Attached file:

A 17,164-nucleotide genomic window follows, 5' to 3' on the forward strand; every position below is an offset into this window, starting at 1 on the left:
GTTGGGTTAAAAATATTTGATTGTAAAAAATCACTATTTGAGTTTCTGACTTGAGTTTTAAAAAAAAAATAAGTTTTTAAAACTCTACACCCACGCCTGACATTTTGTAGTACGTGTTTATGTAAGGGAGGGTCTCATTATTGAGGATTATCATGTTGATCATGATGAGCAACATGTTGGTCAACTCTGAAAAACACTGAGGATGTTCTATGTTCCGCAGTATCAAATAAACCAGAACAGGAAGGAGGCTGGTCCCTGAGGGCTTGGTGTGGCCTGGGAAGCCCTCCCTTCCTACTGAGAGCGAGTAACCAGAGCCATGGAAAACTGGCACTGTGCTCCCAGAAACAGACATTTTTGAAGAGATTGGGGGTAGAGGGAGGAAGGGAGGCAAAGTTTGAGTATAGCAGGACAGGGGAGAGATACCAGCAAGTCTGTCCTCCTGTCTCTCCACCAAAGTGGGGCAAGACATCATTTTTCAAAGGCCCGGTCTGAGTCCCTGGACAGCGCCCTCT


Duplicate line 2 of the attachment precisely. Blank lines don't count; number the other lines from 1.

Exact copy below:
GTTGGGTTAAAAATATTTGATTGTAAAAAATCACTATTTGAGTTTCTGACTTGAGTTTTAAAAAAAAAATAAGTTTTTAAAACTCTACACCCACGCCTGACATTTTGTAGTACGTGTTTATGTAAGGGAGGGTCTCATTATTGAGGATTATCATGTTGATCATGATGAGCAACATGTTGGTCAACTCTGAAAAACACTGAGGATGTTCTATGTTCCGCAGTATCAAATAAACCAGAACAGGAAGGAGGCTGGTCCCTGAGGGCTTGGTGTGGCCTGGGAAGCCCTCCCTTCCTACTGAGAGCGAGTAACCAGAGCCATGGAAAACTGGCACTGTGCTCCCAGAAACAGACATTTTTGAAGAGATTGGGGGTAGAGGGAGGAAGGGAGGCAAAGTTTGAGTATAGCAGGACAGGGGAGAGATACCAGCAAGTCTGTCCTCCTGTCTCTCCACCAAAGTGGGGCAAGACATCATTTTTCAAAGGCCCGGTCTGAGTCCCTGGACAGCGCCCTCT